Roger Piwowarski retired in March nearly 52 years of working as a reserve officer at the Honolulu Police Department.

On duty
52 years making
Honolulu safe

HPD honors a reserve officer's altruism
that began by buying his own uniform

By Nelson Daranciang

When Roger Piwowarski joined the Honolulu Police Department as a reserve officer he was required to pay for his uniform, jacket and service weapon -- a .38-caliber handgun.

And if he went on patrol, he had to provide the car.

That was in November 1950. Back then, as it is today, reserve officers receive no pay.

In March, Piwowarski, 84, retired after nearly 52 years. The department honored him in a ceremony this morning as the longest-serving reserve police officer.

"I joined to be helpful to others," Piwowarski said.

This service photo was taken in 1950 when Piwowarski started at the Honolulu Police Department.

He points to his faith as the source of his altruism.

"When you give or yourself, you're giving what God intended you to give. God didn't put us here to take up space."

Piwowarski said he stayed with the department "because people are so interesting."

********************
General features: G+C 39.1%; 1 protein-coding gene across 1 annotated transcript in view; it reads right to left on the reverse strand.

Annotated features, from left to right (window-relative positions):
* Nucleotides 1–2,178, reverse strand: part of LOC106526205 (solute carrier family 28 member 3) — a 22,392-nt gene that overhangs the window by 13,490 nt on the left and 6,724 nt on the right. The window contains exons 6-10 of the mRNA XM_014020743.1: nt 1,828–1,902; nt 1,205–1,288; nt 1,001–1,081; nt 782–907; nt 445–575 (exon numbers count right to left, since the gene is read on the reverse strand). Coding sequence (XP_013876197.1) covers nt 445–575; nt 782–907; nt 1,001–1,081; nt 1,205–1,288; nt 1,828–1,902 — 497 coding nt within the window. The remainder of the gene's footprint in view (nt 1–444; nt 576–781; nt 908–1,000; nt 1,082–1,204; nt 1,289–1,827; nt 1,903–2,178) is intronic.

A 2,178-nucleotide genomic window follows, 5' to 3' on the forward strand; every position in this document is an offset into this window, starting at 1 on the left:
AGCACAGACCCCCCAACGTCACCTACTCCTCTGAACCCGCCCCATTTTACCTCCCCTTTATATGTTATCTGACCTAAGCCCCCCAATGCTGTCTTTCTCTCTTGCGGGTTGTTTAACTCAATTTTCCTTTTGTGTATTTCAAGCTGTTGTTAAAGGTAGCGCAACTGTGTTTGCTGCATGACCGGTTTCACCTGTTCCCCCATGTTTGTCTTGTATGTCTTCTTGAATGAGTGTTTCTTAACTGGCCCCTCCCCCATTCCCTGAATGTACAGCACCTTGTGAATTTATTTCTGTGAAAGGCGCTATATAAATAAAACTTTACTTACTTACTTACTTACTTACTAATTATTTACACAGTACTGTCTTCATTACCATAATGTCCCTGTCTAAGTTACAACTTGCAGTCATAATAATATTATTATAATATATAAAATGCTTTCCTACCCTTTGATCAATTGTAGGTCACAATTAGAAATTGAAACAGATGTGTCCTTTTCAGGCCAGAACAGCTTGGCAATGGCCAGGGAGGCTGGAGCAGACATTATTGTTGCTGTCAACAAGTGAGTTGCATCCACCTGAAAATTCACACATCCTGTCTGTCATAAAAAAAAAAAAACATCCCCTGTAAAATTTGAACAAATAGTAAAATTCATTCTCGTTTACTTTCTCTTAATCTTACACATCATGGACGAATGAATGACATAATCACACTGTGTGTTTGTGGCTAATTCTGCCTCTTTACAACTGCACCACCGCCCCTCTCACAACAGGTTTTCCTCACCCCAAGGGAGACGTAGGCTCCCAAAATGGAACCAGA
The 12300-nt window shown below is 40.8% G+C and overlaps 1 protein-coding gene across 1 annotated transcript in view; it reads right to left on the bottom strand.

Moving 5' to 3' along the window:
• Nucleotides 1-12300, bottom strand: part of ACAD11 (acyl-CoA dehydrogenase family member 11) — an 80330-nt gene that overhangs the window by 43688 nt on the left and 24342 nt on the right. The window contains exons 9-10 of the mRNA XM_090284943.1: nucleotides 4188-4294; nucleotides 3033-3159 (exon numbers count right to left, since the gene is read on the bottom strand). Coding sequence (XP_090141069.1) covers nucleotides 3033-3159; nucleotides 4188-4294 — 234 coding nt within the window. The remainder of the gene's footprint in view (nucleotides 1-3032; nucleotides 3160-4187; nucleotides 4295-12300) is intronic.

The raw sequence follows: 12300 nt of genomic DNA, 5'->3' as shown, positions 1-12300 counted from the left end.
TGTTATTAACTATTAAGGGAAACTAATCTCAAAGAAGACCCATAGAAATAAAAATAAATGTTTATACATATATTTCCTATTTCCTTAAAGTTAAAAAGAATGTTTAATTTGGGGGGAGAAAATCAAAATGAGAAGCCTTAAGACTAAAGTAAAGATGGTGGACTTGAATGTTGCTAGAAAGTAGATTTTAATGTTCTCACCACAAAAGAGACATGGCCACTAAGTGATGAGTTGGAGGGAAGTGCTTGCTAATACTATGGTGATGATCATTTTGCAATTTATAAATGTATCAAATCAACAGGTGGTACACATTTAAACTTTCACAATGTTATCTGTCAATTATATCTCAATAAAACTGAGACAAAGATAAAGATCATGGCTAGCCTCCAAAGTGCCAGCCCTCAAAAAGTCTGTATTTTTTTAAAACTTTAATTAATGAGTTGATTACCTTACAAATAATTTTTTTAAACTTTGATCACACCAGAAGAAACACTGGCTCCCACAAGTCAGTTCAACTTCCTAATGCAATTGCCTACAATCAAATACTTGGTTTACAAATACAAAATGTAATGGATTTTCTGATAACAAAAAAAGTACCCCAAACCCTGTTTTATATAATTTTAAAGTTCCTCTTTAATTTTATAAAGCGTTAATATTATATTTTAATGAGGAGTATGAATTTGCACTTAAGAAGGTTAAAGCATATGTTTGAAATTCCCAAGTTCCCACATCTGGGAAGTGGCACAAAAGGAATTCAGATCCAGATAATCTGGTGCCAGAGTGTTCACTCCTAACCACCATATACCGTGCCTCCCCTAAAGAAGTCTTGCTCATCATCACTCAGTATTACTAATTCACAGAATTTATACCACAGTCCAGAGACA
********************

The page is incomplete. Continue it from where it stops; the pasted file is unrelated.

And he would still be a reserve officer today had the department not decided it was time for him to retire.

"You don't want to wear out your welcome."

Reserve officers no longer have to pay for their own uniform or weapon or provide their own vehicle.

Piwowarski received his Pearl Harbor survivor medal when he was in the military.

However they are required to report for duty at least once a week for a minimum five-hour shift.

When Piwowarski joined the department, his shift started at 5 p.m. Thursdays, Fridays and Saturdays and ended sometimes at midnight.

In his nearly 52-year career, Piwowarski has logged more than 43,000 hours.

For 38 of those years, Piwowarski worked full-time for Matson Navigation Co., first as a clerk and retiring as a claims inspector.

Piwowarski joined HPD four years after he ended his career as a clarinet player with the Navy, which brought him to Hawaii.

On Dec. 6, 1941, he participated in a battle of the bands at McKinley Auditorium.

After taking a nap at his in-laws house on Ward Street, he caught a taxicab back to Pearl Harbor early the next morning and arrived at 7:59 a.m., four minutes into the attack by Japanese warplanes.

E-mail to City Desk


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